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6

Neither seem consistent The first big difference I see appears when the user have a list of maybe 15 items and they enter the page to add another one, I don't think it's a good idea to make them scroll to reach the New Item button. In the other hand placing the New Item button in the top isn't very familiar, plus the input point would descend 1 place to ...


6

I don't think you'll find something about this because the premise seems to be incorrect, since sorting is a way of filtering, thus the answer is already included in the question. However, if you consider filtering as an action with sorting and filtering(n) as sub-actions then you could recognize some patterns, which will vary with amount of data, ...


5

Personally, I think you should leave it up to what users are most used to which is the 'sort bar' you have in your second picture. Alternatively, you can do what sites like Amazon do and just provide the sorting options in a dropdown menu like so: These two methods are the most common and users are likely to be used to them. Deviating too much from them ...


3

Instead of displaying a "load more" button, you can easily just put a phrase that says something like "end" such as: download bmml source – Wireframes created with Balsamiq Mockups Obviously, wording can change, but as long as they know that there is nothing more to show. Heck, even not displaying a button anymore can be sufficient enough.


2

For me the only reason to avoid the single search (2nd option) would be to have several columns with similar content, thus leading to an inefficient search. If that's not the case I would totally go with the single search: There's only 1 entry point for search, thus less cognitive load. The users only have to think what to search, not where to search ...


2

I completely agree with the reasoning in Oztaco's answer about expected behaviour, and will add an alternative solution: You mentioned you want to avoid clutter - you could add a 'sorting' icon such as the one below, which could open a dropdown or expand to show sorting options.


1

Some good ideas here already, but in case you decide to go with the single list, you could add a filter button at the top (could also be a checkbox):


1

I think there is a great reason to use the single list with two sections. The user doesn't have to switch screens to view the alternative blutooth devices, and are more likely to want to use the ones that are on in the first place. Even with the scrolling, it seems less complicated. People seem like they would be less likely to try to access something that's ...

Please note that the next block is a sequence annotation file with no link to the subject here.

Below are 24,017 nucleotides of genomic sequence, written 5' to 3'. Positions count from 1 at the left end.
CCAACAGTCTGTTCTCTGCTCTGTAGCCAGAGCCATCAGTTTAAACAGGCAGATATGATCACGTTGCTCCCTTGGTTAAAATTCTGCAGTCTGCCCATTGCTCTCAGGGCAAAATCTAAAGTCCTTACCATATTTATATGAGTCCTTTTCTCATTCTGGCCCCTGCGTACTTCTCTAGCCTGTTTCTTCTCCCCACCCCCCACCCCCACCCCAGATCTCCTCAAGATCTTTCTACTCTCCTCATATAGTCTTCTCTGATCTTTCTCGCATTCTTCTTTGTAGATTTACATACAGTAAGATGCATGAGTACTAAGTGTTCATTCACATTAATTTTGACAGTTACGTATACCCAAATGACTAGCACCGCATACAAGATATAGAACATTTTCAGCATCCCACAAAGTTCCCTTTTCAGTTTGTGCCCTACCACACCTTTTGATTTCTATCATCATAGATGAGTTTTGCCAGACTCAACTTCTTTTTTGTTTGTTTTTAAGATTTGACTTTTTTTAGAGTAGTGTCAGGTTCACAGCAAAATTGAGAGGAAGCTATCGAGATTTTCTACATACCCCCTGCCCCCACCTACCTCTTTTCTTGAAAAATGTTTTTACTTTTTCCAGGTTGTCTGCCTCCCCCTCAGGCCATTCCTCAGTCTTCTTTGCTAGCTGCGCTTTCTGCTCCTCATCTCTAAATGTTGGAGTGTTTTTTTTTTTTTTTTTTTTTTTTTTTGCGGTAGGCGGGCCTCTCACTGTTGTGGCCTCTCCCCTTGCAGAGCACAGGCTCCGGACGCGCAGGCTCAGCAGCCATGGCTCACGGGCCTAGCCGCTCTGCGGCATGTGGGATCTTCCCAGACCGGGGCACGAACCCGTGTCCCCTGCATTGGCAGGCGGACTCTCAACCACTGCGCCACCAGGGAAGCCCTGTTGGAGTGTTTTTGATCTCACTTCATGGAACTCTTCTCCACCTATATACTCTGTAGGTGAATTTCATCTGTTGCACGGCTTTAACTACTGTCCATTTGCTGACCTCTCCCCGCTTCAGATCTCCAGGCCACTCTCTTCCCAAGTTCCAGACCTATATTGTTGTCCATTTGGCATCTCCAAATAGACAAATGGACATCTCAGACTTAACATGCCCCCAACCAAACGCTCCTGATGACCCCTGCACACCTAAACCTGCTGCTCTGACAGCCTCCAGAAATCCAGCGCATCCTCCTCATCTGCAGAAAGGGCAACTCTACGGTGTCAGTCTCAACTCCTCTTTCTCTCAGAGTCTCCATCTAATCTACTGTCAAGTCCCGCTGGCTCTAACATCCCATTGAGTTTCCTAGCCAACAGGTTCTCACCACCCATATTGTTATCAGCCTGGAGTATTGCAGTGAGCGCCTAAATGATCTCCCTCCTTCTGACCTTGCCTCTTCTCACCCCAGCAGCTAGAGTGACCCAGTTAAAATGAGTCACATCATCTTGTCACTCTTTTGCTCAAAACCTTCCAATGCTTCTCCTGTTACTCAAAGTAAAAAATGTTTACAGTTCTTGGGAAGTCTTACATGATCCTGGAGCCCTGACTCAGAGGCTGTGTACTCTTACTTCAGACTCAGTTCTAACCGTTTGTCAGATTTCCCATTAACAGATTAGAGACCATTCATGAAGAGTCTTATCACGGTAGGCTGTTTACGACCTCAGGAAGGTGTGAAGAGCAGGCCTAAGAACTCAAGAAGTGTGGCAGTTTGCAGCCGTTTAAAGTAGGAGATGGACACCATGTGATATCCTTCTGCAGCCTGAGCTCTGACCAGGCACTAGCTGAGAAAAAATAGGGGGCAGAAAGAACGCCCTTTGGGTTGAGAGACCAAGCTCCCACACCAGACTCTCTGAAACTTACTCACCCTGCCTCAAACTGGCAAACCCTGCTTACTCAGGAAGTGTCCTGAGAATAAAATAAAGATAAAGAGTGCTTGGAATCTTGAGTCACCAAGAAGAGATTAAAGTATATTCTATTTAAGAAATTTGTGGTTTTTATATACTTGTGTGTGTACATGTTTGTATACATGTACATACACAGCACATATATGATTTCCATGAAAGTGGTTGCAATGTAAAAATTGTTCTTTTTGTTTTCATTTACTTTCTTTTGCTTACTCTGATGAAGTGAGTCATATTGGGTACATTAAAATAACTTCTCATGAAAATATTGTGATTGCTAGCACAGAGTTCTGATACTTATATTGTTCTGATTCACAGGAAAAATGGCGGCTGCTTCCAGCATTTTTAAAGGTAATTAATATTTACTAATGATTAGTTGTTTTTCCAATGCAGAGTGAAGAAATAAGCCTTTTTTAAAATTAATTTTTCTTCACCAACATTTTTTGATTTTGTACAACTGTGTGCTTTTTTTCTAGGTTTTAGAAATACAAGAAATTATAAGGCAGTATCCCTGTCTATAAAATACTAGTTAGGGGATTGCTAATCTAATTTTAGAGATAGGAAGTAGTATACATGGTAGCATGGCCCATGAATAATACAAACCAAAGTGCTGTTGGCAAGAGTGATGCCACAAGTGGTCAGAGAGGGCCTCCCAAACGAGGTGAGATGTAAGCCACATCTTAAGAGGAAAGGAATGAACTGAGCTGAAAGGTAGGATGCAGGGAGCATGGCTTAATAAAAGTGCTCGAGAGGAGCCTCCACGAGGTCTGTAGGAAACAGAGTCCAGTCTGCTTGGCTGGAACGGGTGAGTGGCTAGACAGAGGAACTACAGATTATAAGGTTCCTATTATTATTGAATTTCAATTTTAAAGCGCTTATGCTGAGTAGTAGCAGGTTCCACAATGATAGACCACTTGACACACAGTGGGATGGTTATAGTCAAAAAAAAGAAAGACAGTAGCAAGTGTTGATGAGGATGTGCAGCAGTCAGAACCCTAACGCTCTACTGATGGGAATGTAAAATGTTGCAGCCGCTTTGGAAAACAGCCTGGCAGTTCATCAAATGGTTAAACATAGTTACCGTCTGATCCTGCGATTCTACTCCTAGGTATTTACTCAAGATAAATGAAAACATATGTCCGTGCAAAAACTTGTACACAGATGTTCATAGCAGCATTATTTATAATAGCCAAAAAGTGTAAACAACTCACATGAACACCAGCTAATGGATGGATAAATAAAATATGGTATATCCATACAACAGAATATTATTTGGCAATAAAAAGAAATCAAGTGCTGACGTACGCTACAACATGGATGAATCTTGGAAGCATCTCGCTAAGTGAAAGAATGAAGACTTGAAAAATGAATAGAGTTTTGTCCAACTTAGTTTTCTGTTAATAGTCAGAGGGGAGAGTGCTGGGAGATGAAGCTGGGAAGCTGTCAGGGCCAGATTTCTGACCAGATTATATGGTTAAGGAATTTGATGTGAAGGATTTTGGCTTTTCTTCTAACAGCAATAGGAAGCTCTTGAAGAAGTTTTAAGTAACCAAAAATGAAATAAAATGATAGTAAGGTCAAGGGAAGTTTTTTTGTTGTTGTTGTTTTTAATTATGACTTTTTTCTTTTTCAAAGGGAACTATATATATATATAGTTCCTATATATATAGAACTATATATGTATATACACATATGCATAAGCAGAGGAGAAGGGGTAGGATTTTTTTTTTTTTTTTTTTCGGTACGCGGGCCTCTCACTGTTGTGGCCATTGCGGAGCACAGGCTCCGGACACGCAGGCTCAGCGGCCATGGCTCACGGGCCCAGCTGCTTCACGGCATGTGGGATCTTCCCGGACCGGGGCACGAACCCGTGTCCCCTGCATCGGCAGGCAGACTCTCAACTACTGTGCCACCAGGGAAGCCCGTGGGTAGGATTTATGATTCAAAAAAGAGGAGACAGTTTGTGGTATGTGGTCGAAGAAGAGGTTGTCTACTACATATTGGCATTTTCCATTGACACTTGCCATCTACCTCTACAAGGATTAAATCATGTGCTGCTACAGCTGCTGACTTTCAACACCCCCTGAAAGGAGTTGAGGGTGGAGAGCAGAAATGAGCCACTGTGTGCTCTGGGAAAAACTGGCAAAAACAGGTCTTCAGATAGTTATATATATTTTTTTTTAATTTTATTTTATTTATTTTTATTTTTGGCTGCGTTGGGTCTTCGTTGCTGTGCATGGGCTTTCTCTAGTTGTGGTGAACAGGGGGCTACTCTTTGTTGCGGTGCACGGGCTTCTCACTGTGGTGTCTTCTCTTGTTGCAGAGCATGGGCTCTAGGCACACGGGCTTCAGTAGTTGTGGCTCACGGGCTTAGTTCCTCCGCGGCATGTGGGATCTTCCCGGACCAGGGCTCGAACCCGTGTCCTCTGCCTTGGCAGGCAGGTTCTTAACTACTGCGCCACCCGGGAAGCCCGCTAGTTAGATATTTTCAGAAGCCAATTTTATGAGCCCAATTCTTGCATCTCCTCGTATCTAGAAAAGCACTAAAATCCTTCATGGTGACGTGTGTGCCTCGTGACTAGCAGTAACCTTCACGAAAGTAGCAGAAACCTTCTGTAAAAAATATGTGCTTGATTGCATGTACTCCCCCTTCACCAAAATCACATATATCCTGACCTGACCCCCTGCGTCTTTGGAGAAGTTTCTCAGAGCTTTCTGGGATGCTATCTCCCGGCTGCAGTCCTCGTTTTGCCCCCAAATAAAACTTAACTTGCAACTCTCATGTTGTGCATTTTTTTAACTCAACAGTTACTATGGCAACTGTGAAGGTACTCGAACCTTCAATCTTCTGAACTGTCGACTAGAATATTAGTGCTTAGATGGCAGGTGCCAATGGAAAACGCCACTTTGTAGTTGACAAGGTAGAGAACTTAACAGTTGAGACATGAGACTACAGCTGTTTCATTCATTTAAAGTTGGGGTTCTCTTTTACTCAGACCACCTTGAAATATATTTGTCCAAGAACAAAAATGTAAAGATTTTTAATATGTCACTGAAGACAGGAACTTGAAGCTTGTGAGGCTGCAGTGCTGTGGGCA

1

since you tagged your own question with the Material Design tag, I'd suggest using actions that fires bottom sheets for each of your alternatives. This way, you could clearly display both options on same page, providing the user with simple and direct access and displaying the alternative paths an user can follow on a single screen. This being said, tabs ...


1

I would have your design follow the path/user story you describe- you said users want to see devices in range, or they want to request permission to connect to a new device. I would have a single screen/tab- the left screen is visible at first, but a button or clickable hyperlink at the bottom that says "Or request access to new device". That would open the ...


1

There's a very good article on UXMatters about filtering information in tables. Although old, it still makes a lot of sense. A few options have been considered, like data filters above a table: filters to the left of the data or tabular format in case the number of filters is low There's also a good discussion about consistent availability and ...


1

I find the search box more intuitive for search. However, the text boxes provide a way of advanced filtering. So, the question is - do you want your users to search or filter? If you want both, you may consider the following intermediate solution, Amazon is using the same. Your search box searching all columns by default but the user has the option to ...


1

And why not have the possibility to insert a line at any place the user wants ?. If the end of the list is really bad place with bad ux for the user when he has got a huge list if you fix the field add on the top of the table while the user scroll he can reads his table and scroll in to check an existing value for example. And when he doesn't see the value ...


1

The answer to the question is based on the fact that whats more important to your users, for them their old items in the wishlist might mean more to them and they would want them at the top (and add the new ones to the end of the list). The another approach, which I can say is more preferable in case of wishlist is, the newer the entry the more it is ...



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